Editor's note: This article is the final installment of a three-part series from the author.
Children say and do the darndest things, and parents should take note. What your child says and does may in fact be an indication of the budding brilliance of a future actor, musician, artist or some other extraordinary contributor to society.
Like their peers, children who want to develop their extraordinary talent - the "it" factor - must be disciplined, work hard and be willing to make sacrifices. So do you as parents.
One study by the U.S. Department of Education found that students involved with instrumental music through middle and high school show significantly higher livels of math proficiency by grade 12.
Most parents will admit that shaping the life of an exceptionally gifted child requires patience and the insight to know when to allow the child to be a child.
Every child has some unique talent or gift that is waiting to emerge. It's up to the parents to put into motion the steps that are necessary to make sure that talent is cultivated and nurtured.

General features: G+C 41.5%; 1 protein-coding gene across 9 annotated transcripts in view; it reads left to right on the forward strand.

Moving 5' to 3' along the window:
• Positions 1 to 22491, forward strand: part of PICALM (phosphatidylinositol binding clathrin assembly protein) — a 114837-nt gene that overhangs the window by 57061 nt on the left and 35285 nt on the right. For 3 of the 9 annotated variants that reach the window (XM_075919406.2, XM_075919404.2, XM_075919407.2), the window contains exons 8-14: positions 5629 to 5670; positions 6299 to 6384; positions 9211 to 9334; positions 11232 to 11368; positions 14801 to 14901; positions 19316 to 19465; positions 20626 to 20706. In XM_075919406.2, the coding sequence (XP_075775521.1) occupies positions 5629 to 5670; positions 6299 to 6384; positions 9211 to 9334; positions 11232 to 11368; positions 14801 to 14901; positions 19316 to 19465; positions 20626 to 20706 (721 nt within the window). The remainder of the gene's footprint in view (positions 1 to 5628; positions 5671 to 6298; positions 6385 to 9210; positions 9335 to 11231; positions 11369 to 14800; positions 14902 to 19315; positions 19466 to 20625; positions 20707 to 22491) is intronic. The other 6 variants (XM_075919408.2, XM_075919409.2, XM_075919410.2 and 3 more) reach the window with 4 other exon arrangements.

If your children are to take full advantage of their talents, parents must be aware that some children have different gifts that may emerge at different stages.
Tips for parents of gifted children.
Pay attention to what your child likes to do, especially hobbies such as drawing, singing, playing an instrument or dealing with numbers. Then find community programs that can help develop those skills. Begin as early as preschool. You may have to drive to Atlanta or Athens to get the service for a nominal fee.
Educate yourself by taking a parenting course on how to develop your child's talents or talk to a parent who has a talented (gifted) child to hear what they did to support their child's giftedness.
Visit your child's school to find out about enrichment programs for gifted students during the school year or during the summer.
Network with other parents who have children in the same field in which your child is interested.
The beauty of America is that you can grow up on the farm, in the city or in the ghetto and rise to the top of this society, and not just the financial aspect of it, with supportive parents and teachers.
The more consistency we can have between home and school, the better the adjustment of the child.
Louise B. Adams is a former educator and principal of Ficquett Elementary School. She serves on the board of directors for both the Newton County Board of Health and the Washington Street Community Center.